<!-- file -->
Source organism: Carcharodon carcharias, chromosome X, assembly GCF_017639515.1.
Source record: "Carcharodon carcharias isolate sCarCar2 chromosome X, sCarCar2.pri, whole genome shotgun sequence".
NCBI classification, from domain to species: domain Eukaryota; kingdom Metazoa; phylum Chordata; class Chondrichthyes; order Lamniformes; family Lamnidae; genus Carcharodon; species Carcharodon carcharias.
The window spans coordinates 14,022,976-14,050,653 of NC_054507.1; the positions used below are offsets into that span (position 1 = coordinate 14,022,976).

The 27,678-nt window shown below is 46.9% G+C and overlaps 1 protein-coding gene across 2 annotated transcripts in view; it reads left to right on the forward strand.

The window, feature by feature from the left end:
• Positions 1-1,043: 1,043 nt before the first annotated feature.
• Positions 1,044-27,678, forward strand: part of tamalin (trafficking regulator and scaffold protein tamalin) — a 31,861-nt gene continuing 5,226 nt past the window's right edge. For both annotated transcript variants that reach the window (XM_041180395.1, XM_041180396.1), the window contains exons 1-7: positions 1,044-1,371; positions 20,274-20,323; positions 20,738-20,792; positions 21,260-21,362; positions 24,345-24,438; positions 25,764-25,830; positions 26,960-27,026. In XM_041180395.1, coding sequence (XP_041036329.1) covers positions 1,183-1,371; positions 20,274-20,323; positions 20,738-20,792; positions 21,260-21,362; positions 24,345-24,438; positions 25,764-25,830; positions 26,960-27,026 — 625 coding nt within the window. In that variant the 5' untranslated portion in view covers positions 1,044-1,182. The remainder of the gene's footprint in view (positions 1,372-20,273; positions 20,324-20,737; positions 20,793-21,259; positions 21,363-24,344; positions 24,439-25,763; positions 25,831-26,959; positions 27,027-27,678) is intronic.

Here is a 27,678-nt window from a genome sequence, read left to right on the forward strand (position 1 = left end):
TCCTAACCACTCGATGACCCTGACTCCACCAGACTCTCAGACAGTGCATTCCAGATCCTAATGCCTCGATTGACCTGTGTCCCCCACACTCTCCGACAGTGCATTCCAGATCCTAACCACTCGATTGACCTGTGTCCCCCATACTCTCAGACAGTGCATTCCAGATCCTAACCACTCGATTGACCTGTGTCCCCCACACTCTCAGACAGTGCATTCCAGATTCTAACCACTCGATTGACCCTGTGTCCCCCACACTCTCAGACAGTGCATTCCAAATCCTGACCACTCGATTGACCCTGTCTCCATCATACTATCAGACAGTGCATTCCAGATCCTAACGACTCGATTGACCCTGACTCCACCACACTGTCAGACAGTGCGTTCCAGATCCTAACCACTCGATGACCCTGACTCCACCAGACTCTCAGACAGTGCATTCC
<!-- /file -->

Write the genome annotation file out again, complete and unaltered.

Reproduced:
Source organism: Carcharodon carcharias, chromosome X, assembly GCF_017639515.1.
Source record: "Carcharodon carcharias isolate sCarCar2 chromosome X, sCarCar2.pri, whole genome shotgun sequence".
NCBI classification, from domain to species: domain Eukaryota; kingdom Metazoa; phylum Chordata; class Chondrichthyes; order Lamniformes; family Lamnidae; genus Carcharodon; species Carcharodon carcharias.
The window spans coordinates 14,022,976-14,050,653 of NC_054507.1; the positions used below are offsets into that span (position 1 = coordinate 14,022,976).

The 27,678-nt window shown below is 46.9% G+C and overlaps 1 protein-coding gene across 2 annotated transcripts in view; it reads left to right on the forward strand.

The window, feature by feature from the left end:
• Positions 1-1,043: 1,043 nt before the first annotated feature.
• Positions 1,044-27,678, forward strand: part of tamalin (trafficking regulator and scaffold protein tamalin) — a 31,861-nt gene continuing 5,226 nt past the window's right edge. For both annotated transcript variants that reach the window (XM_041180395.1, XM_041180396.1), the window contains exons 1-7: positions 1,044-1,371; positions 20,274-20,323; positions 20,738-20,792; positions 21,260-21,362; positions 24,345-24,438; positions 25,764-25,830; positions 26,960-27,026. In XM_041180395.1, coding sequence (XP_041036329.1) covers positions 1,183-1,371; positions 20,274-20,323; positions 20,738-20,792; positions 21,260-21,362; positions 24,345-24,438; positions 25,764-25,830; positions 26,960-27,026 — 625 coding nt within the window. In that variant the 5' untranslated portion in view covers positions 1,044-1,182. The remainder of the gene's footprint in view (positions 1,372-20,273; positions 20,324-20,737; positions 20,793-21,259; positions 21,363-24,344; positions 24,439-25,763; positions 25,831-26,959; positions 27,027-27,678) is intronic.

Here is a 27,678-nt window from a genome sequence, read left to right on the forward strand (position 1 = left end):
TCCTAACCACTCGATGACCCTGACTCCACCAGACTCTCAGACAGTGCATTCCAGATCCTAATGCCTCGATTGACCTGTGTCCCCCACACTCTCCGACAGTGCATTCCAGATCCTAACCACTCGATTGACCTGTGTCCCCCATACTCTCAGACAGTGCATTCCAGATCCTAACCACTCGATTGACCTGTGTCCCCCACACTCTCAGACAGTGCATTCCAGATTCTAACCACTCGATTGACCCTGTGTCCCCCACACTCTCAGACAGTGCATTCCAAATCCTGACCACTCGATTGACCCTGTCTCCATCATACTATCAGACAGTGCATTCCAGATCCTAACGACTCGATTGACCCTGACTCCACCACACTGTCAGACAGTGCGTTCCAGATCCTAACCACTCGATGACCCTGACTCCACCAGACTCTCAGACAGTGCATTCC